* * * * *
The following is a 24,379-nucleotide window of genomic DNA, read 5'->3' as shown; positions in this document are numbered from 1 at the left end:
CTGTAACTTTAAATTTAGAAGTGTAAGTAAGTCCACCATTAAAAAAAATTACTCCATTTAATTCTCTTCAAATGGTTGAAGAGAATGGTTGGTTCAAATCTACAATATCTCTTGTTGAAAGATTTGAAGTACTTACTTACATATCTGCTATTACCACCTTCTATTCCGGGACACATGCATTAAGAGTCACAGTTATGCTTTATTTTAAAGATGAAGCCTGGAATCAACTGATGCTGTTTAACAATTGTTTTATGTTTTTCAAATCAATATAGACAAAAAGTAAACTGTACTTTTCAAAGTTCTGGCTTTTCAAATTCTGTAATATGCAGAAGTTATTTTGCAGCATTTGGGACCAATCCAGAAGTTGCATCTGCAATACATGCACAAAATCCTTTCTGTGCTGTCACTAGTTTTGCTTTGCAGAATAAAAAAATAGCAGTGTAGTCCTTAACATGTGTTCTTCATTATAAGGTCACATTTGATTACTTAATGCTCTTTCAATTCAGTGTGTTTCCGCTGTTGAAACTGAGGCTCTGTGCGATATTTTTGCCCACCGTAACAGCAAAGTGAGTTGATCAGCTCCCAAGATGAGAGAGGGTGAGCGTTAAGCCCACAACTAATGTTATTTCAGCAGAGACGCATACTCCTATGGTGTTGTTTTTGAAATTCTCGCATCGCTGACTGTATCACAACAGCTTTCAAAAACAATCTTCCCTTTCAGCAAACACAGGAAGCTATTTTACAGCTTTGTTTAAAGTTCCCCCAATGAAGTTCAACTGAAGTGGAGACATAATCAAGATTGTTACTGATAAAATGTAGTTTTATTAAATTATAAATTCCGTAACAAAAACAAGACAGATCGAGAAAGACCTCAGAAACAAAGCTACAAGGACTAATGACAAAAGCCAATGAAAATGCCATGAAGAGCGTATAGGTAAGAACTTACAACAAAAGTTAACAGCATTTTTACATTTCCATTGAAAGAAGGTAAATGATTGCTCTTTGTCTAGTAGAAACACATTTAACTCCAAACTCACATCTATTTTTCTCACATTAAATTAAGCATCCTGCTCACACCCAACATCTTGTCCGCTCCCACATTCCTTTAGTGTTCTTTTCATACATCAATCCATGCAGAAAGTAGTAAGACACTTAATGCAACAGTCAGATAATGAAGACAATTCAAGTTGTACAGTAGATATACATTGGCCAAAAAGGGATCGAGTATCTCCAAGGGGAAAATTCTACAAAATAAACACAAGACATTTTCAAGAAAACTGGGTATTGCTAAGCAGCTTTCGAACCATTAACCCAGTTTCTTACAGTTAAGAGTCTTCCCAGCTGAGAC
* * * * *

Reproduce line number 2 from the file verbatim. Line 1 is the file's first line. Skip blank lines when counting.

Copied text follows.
CTGTAACTTTAAATTTAGAAGTGTAAGTAAGTCCACCATTAAAAAAAATTACTCCATTTAATTCTCTTCAAATGGTTGAAGAGAATGGTTGGTTCAAATCTACAATATCTCTTGTTGAAAGATTTGAAGTACTTACTTACATATCTGCTATTACCACCTTCTATTCCGGGACACATGCATTAAGAGTCACAGTTATGCTTTATTTTAAAGATGAAGCCTGGAATCAACTGATGCTGTTTAACAATTGTTTTATGTTTTTCAAATCAATATAGACAAAAAGTAAACTGTACTTTTCAAAGTTCTGGCTTTTCAAATTCTGTAATATGCAGAAGTTATTTTGCAGCATTTGGGACCAATCCAGAAGTTGCATCTGCAATACATGCACAAAATCCTTTCTGTGCTGTCACTAGTTTTGCTTTGCAGAATAAAAAAATAGCAGTGTAGTCCTTAACATGTGTTCTTCATTATAAGGTCACATTTGATTACTTAATGCTCTTTCAATTCAGTGTGTTTCCGCTGTTGAAACTGAGGCTCTGTGCGATATTTTTGCCCACCGTAACAGCAAAGTGAGTTGATCAGCTCCCAAGATGAGAGAGGGTGAGCGTTAAGCCCACAACTAATGTTATTTCAGCAGAGACGCATACTCCTATGGTGTTGTTTTTGAAATTCTCGCATCGCTGACTGTATCACAACAGCTTTCAAAAACAATCTTCCCTTTCAGCAAACACAGGAAGCTATTTTACAGCTTTGTTTAAAGTTCCCCCAATGAAGTTCAACTGAAGTGGAGACATAATCAAGATTGTTACTGATAAAATGTAGTTTTATTAAATTATAAATTCCGTAACAAAAACAAGACAGATCGAGAAAGACCTCAGAAACAAAGCTACAAGGACTAATGACAAAAGCCAATGAAAATGCCATGAAGAGCGTATAGGTAAGAACTTACAACAAAAGTTAACAGCATTTTTACATTTCCATTGAAAGAAGGTAAATGATTGCTCTTTGTCTAGTAGAAACACATTTAACTCCAAACTCACATCTATTTTTCTCACATTAAATTAAGCATCCTGCTCACACCCAACATCTTGTCCGCTCCCACATTCCTTTAGTGTTCTTTTCATACATCAATCCATGCAGAAAGTAGTAAGACACTTAATGCAACAGTCAGATAATGAAGACAATTCAAGTTGTACAGTAGATATACATTGGCCAAAAAGGGATCGAGTATCTCCAAGGGGAAAATTCTACAAAATAAACACAAGACATTTTCAAGAAAACTGGGTATTGCTAAGCAGCTTTCGAACCATTAACCCAGTTTCTTACAGTTAAGAGTCTTCCCAGCTGAGAC